All tagged eureka

I'm not all that old, and yet I grew up in a completely different world. The Internet was something we began to hear about as I neared my teenage years and even then it was not anything common. Computers still had floppy disks and monochrome monitors. Now you can see the rumblings of the first real cyberwar, cars that drive themselves, corporations going into space and planets outside of our solar system, and NASA is making announcements about finding new types of life based on arsenic. All of this makes me ask the question, is science fiction redundant? Has the world become the world from the old science fiction? The examples of technology are everywhere and often mentioned but they are so common that we sometimes forget. We don't just have cell phones anymore we have computers in our pockets that let us talk to people and augmented reality won't be long. The Kinect from Microsoft is of course as close to science fiction as we have gotten so far and people are still working on improving it so that now it can actually recognize voices far better and see individual finger movements. My real question though is where does this leave science fiction? There is of course plenty of things we have not done. Star Trek and Star Wars are still well out of our reach, but that does not seem to be the type of science fiction that is popular either. Shows like Fringe and Eureka for example are extrapolating technology and while they can sometimes be absurd the science is often thing that might happen and sooner than we would assume when you eliminate the magical elements that show up. And that is my question, have we began to advance so quickly that the enjoyment of imagining the future has been lost. After all if you can't keep up with today's technology what is the point of imagining tomorrows, which is what a lot of science fiction does and as shows like Fringe and Eureka show often the easiest way to do that now is to ignore the science and just do what you want which is effectively fantasy with technology rather than wands. What science fiction does though is not just have weird adventures with laser guns or examine technology. This is setting and in that setting you can have any other genre and any story, but limiting it to that is a mistake as well because that setting lets you put humans into new situations and imagine how they might react and change and that will always be important, unless we are no longer human.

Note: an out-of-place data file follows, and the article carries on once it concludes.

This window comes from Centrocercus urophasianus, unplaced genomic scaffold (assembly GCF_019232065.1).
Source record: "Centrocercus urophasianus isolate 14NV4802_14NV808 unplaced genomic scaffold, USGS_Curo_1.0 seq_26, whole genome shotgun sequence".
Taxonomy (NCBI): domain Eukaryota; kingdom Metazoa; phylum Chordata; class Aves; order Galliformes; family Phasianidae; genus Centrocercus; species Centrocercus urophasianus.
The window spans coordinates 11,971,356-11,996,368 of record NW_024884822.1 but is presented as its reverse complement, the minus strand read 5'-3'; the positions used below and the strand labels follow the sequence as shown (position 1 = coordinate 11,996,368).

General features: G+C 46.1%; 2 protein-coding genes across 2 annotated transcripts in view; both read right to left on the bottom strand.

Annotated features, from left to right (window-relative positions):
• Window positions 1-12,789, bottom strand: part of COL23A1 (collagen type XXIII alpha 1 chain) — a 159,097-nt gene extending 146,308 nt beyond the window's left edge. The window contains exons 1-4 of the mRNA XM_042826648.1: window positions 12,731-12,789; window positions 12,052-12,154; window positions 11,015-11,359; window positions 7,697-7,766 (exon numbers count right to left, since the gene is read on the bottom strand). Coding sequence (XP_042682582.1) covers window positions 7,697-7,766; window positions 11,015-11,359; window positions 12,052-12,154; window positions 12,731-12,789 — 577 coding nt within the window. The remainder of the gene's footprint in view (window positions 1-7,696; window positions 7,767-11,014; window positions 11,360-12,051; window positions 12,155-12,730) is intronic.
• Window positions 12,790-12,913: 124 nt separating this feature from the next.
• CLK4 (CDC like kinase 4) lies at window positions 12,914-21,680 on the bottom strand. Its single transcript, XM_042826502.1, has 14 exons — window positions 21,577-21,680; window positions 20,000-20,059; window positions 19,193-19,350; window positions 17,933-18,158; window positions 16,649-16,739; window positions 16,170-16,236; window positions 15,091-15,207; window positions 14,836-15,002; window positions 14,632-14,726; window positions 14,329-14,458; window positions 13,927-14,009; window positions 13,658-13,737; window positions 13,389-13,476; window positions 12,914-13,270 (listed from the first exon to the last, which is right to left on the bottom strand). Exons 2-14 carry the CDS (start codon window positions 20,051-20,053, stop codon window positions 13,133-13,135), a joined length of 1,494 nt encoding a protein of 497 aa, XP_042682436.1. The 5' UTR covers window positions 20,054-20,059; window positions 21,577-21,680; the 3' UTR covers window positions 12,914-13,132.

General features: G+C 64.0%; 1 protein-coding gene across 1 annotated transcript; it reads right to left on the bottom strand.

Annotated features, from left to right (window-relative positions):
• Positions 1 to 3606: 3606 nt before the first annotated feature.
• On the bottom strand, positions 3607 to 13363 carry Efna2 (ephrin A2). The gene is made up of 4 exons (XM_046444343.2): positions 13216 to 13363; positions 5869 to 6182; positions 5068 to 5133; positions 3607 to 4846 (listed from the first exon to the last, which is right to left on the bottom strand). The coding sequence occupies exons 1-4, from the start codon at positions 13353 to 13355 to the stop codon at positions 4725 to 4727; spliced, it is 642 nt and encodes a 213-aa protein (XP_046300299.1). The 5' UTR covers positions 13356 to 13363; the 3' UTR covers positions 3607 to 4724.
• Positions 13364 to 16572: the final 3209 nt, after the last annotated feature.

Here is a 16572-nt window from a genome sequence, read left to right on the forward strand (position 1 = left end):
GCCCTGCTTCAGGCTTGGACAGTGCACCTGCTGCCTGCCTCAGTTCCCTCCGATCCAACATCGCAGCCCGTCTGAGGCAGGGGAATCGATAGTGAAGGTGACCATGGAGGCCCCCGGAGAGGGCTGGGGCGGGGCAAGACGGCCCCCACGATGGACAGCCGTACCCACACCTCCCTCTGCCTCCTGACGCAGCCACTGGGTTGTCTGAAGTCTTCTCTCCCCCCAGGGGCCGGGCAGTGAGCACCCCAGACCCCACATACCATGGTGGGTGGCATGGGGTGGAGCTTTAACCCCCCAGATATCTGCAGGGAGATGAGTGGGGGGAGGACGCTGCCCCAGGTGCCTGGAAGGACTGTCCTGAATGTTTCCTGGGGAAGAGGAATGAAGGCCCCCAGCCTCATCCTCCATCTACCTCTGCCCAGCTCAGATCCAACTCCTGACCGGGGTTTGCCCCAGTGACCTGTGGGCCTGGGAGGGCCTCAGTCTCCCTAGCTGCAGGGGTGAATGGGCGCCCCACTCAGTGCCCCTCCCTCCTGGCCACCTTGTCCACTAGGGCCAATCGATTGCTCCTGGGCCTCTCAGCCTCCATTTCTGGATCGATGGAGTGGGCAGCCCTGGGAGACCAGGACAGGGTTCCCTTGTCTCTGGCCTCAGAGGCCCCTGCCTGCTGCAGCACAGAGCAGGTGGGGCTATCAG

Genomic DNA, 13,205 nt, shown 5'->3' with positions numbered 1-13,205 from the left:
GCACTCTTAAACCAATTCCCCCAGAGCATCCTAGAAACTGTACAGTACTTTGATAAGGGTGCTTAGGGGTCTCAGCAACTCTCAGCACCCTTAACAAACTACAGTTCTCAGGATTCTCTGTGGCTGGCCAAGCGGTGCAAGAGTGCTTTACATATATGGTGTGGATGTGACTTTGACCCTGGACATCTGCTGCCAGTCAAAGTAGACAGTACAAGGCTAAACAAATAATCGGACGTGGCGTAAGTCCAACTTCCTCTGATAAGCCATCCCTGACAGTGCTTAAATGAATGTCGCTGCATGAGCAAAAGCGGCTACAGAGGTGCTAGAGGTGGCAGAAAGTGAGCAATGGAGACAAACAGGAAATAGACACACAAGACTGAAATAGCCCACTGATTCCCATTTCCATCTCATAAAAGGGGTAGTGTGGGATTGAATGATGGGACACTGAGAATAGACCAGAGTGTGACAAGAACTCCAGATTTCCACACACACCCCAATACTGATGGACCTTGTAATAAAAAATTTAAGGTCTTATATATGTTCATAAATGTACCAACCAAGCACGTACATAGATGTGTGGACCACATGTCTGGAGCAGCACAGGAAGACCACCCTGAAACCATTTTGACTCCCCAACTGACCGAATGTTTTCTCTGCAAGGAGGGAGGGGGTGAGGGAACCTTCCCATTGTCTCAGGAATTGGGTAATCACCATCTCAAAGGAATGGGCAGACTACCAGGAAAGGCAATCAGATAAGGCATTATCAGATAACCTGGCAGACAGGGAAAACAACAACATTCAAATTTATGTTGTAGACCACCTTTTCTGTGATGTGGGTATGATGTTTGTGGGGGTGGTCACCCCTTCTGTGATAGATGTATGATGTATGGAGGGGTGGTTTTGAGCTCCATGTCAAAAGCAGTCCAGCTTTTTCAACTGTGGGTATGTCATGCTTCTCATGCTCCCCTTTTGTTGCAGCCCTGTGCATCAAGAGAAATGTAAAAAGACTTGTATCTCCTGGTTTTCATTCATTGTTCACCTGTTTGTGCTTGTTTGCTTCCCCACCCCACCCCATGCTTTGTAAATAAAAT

I was thinking about the science fiction that is currently on TV last night, and I have been unable to come up with one show that is set in the future. There is some good stuff on, but it seems that it is all set in modern day. Fringe, Lost, Chuck, Eureka, and the new Star gate for example. Dr. Who is of course occasionally set in the future, but it's also set in the past, and the present and it's hardly on the air this year. So why is this? I like these shows and I'm not complaining about any of them, but why? One simple explanation is that TV networks are all basically copying themselves. If there was a futuristic science fiction show on that worked they would copy it. This alone helps you understand why the science fiction genre has so much trouble on TV since the heart of science fiction is uniqueness but I don't think that's all of it. I suspect a second reason is the same reason that Star Trek always time travels to our time period or close to it. The sets are already built. It is cheaper to have a show that is set in our modern world because it already exists. Third, they aren't science fiction, most of these are police dramas with science fiction elements. Fringe, Chuck and Eureka are all examples of this and while some have more science fiction than others they are still following the police drama trend. I don't suspect that there is a lot that can be done about this. There has to be someone in Hollywood who is making the pitches for epic science fiction and they are being turned down. Perhaps the new Star Trek movie will trigger some ideas at least though I suspect that they will simply dismiss that. Here is my pitch for a futuristic science fiction drama. Set in 2112 humans have continued to develop technology, but the most major breakthrough in human history has just occurred. A brilliant scientist has discovered a way to bypass the speed of light. In a rush to begin to explore NASA retrofits one of its shuttles with the technology. This shuttle is roughly 3 times the size of the modern shuttle with far better air recycling and artificial gravity(just because of the cost). This means that there is only room for 7 crew members comfortably. The scientist who developed the technology is the first, the rest are made up of the best on earth. With every member of the crew important and the ship with little in the way of defenses they begin to explore.